Master the status report with these 4 simple questions

4 must-answer questions for your status report template

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There are 8,760 hours in a year. You sleep about one-third of that (hopefully). And work consumes a good chunk of the rest of it, for better or worse — full-time workers spend about 2,000 hours a year focused on their job. That’s divided into 52 weeks, or really closer to 50, because not much is happening those two weeks around Christmas for most every industry unless you’re at Amazon or a big retailer.

50 weeks flies by; we all feel it. It makes it of paramount importance to get the right projects done each week. This has been made even more tangible recently by the number of companies using a sprint methodology, such as Agile or Scrum, where each week is a series of tasks that need to be completed that week and shouldn’t bleed into other weeks.

This focus on the week as the main unit of organizational energy has led us to a world obsessed with weekly status reports (Office Space, anyone?) and the associated TPS weekly report.

The problem with the internet — this could be a rabbit hole — is that it’s vast and deep, and weekly status report templates come in many formats. A search for content and answers in this world can be daunting. So let’s walk through how to think about this and then give you our own option for a weekly status report template.

What exactly is a weekly status report?

It’s helpful to think of this along the “is” and “is not” continuum.

  • What a weekly status report is: A summary of work and tasks completed in a given week communicating (via email, Slack, or Range) current status of work tasks to teammates and stakeholders. What was accomplished in the past week? What was not accomplished? What blockers prevented important projects from being completed?
  • What it isn’t: A listing of meetings, grievances about processes, deliverables, and action items, etc.

Ultimately, a weekly status report should inform what happened, and why it happened in the way it did. Managers should be able to look at them, talk to a team member, and figure out how to solve any remaining problems related to these specific projects and deliverables. This status report should explain how the work is going and advance discussions about the work, mitigate risk, and processes involved with the work.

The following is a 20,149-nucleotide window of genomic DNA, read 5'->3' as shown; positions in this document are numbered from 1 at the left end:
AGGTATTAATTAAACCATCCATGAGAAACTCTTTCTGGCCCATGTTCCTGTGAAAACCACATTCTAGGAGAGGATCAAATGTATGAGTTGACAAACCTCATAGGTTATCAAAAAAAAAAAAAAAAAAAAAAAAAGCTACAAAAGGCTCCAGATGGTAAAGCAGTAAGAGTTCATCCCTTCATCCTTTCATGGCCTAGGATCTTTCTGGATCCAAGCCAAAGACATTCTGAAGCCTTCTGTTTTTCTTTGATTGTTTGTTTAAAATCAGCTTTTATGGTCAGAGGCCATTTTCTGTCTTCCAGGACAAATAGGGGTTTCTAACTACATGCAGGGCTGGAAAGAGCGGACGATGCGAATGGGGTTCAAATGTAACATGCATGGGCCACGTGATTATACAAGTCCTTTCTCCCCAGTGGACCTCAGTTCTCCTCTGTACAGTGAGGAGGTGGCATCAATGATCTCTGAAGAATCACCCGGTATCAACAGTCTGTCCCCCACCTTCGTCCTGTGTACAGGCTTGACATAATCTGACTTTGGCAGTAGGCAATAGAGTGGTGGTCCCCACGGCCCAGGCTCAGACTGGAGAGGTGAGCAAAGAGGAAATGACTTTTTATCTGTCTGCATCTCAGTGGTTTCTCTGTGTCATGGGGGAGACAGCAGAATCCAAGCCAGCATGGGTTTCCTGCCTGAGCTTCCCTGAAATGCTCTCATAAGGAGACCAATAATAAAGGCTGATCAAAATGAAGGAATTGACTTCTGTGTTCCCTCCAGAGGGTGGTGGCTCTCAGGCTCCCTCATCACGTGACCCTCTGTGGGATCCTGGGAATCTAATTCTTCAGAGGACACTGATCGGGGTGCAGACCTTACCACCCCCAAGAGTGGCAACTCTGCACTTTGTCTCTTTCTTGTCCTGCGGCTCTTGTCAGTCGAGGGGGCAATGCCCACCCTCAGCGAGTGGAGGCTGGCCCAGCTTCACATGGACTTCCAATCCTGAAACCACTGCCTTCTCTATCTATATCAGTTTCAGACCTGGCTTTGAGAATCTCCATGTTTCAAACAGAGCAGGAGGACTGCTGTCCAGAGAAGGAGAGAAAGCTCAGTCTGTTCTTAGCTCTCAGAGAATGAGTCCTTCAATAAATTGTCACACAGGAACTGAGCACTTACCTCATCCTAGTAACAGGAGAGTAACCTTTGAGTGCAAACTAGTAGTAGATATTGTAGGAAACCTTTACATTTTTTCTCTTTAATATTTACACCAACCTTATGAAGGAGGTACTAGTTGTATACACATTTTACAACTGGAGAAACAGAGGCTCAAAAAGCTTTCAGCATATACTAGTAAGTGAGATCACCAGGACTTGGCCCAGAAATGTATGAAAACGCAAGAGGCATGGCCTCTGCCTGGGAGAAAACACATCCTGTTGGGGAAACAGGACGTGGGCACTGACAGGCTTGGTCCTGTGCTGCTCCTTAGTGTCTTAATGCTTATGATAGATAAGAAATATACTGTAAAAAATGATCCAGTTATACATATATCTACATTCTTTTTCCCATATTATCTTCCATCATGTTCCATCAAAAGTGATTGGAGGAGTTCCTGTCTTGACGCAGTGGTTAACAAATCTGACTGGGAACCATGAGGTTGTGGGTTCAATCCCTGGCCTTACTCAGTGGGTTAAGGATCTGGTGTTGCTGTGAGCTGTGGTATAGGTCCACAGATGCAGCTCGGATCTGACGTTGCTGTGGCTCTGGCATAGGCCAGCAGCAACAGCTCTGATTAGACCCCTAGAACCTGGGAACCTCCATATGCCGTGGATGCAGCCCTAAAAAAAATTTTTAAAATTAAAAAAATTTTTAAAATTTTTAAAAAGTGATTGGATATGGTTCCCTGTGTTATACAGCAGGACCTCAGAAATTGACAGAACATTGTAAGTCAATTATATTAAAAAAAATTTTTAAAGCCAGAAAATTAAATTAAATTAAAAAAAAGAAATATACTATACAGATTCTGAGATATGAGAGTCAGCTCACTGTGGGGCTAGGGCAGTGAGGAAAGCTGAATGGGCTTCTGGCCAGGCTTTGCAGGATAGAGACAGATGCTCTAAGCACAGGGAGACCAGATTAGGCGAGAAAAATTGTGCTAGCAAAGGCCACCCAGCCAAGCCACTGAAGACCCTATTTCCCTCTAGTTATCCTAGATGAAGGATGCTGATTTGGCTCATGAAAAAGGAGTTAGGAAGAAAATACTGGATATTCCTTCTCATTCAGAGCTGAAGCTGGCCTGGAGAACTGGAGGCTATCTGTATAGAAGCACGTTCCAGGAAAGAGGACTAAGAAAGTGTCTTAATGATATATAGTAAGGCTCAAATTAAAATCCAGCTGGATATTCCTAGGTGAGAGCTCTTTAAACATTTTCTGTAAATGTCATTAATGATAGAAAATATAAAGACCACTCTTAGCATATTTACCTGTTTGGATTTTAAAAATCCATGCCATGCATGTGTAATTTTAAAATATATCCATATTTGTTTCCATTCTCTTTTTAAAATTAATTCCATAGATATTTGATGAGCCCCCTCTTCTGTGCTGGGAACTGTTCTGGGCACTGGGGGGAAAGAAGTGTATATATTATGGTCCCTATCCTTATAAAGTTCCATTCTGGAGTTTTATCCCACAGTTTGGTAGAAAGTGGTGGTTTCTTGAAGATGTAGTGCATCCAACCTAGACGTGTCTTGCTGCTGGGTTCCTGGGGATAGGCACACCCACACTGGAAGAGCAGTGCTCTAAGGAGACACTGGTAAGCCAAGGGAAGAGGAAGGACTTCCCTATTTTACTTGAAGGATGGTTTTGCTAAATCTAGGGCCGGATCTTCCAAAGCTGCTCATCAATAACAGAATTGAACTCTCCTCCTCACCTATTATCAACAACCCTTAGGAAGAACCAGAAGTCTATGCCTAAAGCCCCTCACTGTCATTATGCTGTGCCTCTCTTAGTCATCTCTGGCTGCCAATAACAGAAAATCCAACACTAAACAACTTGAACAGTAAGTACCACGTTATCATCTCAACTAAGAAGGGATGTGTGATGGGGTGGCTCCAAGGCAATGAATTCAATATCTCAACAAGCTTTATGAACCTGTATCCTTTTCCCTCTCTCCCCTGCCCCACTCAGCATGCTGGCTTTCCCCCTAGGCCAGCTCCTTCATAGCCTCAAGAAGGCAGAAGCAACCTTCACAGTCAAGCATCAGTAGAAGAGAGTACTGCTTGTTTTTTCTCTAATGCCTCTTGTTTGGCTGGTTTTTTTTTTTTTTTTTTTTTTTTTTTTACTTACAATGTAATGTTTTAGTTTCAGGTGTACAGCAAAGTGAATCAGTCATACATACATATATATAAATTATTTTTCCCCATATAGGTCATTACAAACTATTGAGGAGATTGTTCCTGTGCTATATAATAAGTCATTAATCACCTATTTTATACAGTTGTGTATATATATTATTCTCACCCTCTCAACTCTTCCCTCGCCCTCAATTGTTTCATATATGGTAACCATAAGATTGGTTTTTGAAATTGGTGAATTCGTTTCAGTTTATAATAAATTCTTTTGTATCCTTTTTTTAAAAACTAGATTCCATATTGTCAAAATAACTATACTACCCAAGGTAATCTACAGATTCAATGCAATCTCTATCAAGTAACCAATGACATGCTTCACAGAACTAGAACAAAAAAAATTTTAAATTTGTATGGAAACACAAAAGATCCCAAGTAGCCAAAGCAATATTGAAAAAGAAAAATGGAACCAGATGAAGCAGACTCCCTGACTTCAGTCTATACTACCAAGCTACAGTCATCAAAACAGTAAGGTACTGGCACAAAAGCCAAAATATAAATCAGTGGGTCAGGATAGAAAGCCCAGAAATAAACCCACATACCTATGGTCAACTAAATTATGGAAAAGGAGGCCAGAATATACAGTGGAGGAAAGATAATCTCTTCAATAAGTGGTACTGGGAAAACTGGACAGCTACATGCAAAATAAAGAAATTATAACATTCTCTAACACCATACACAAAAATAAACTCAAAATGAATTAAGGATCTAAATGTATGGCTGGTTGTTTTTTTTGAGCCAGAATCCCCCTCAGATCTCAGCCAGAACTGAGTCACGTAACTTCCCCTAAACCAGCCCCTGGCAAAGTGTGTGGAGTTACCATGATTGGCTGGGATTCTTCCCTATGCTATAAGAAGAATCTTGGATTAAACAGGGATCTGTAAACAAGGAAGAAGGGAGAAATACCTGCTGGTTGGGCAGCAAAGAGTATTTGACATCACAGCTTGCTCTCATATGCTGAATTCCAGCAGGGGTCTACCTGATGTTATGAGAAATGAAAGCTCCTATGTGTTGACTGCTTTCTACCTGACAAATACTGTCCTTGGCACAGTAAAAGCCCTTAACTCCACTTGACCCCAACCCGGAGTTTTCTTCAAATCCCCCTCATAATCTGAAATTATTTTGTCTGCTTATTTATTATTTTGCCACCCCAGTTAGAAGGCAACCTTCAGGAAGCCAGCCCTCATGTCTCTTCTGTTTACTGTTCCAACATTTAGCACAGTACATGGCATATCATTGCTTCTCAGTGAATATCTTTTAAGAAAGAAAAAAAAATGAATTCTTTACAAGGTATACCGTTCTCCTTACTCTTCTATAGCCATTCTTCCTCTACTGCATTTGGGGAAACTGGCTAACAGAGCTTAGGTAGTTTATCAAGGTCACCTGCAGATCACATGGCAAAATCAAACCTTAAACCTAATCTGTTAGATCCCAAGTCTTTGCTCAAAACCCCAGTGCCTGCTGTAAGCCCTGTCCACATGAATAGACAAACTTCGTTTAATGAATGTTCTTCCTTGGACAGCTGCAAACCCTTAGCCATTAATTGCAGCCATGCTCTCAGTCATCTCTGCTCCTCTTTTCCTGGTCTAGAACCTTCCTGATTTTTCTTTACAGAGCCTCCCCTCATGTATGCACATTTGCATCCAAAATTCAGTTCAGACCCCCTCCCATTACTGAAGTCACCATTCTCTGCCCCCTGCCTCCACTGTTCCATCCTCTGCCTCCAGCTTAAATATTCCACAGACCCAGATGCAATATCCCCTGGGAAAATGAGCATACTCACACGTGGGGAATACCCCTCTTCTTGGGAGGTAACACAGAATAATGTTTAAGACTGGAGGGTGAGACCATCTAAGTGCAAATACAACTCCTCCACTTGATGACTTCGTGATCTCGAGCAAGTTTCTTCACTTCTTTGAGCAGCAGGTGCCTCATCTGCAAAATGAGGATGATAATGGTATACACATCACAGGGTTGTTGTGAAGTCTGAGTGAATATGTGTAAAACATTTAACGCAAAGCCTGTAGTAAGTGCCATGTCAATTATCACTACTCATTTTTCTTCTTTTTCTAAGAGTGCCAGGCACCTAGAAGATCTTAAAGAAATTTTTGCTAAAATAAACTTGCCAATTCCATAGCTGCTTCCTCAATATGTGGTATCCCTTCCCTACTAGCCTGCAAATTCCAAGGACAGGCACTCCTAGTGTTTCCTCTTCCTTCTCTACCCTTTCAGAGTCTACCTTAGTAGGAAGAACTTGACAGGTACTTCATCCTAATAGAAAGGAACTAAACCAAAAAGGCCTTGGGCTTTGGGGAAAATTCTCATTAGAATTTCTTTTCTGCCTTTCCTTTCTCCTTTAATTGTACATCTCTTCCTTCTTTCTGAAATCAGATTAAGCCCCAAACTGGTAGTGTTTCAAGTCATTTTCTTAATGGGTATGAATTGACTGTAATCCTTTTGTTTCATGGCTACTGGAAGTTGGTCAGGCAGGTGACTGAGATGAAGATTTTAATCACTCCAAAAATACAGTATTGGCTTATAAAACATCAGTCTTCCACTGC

How to write a useful status report

A weekly status report template isn’t something we should overthink. It doesn't need to be a complex Excel spreadsheet that took hours to create and takes an hour to complete each week. At the end of the day, a weekly status report should communicate:

  1. What did you accomplish last week?
  2. What meaningful workstream or project progress have you completed?
  3. What problems or blockers are you encountering?
  4. What have you learned this week and how will it inform your work next week?

Question 4 is helpful if you want your team to begin thinking ahead to next week.

Addressing the elephant in the room

We are all busy. Oftentimes, concepts at work fail — and this goes for tech stacks as well as new processes — because managers and employees alike view them as “Another thing to manage.” With a limited amount of time, less-ingrained concepts fall by the wayside.

So, you don’t want a weekly status report to feel like yet another thing that has to get done, because then, eventually, it will just cease to get done. It needs to become a natural part of your team’s operational cadence (how your team interacts with its work).

And this is where technology is really helpful.

Share automated weekly status reports with your team

You can do this with Range!

Screenshot of Range weekly summary screen

Range helps teams know what’s happening, stay in sync, and actually feel like a team. One of the ways in which Range accomplishes this is by providing teams a tool to easily compose, share, and review daily project updates, called Check-ins. Think running a daily standup meeting with your team — check out our Guide to Standup Meetings to learn more about the ins and outs of standups, and how to get them right for your team.

Read more about what Check-ins are and how they can help your team work better together.

The great thing about Range is that at the end of each week Range has already composed a weekly status report for you. Range integrates with the tools you're already using, such as Asana, Jira, GitHub, Google Docs and Calendar, so that it can automatically present you with recently updated action items to include in your daily and weekly project status reports.

Work can even be sorted by day, week, and month. These views offer teams a quick way to get an overview of how specific work is evolving (or isn’t evolving). We were especially proud of this feature set within Range because it allows discussions about the work to advance in a way that’s not time-consuming for managers and team members alike.

Tech at its best is a force multiplier, and in this case, you get the weekly status report template you seek, but you get it automated. Your time goes back to you. Try Range with your team today to start working smarter and start working better together.

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Master the status report with these 4 simple questions
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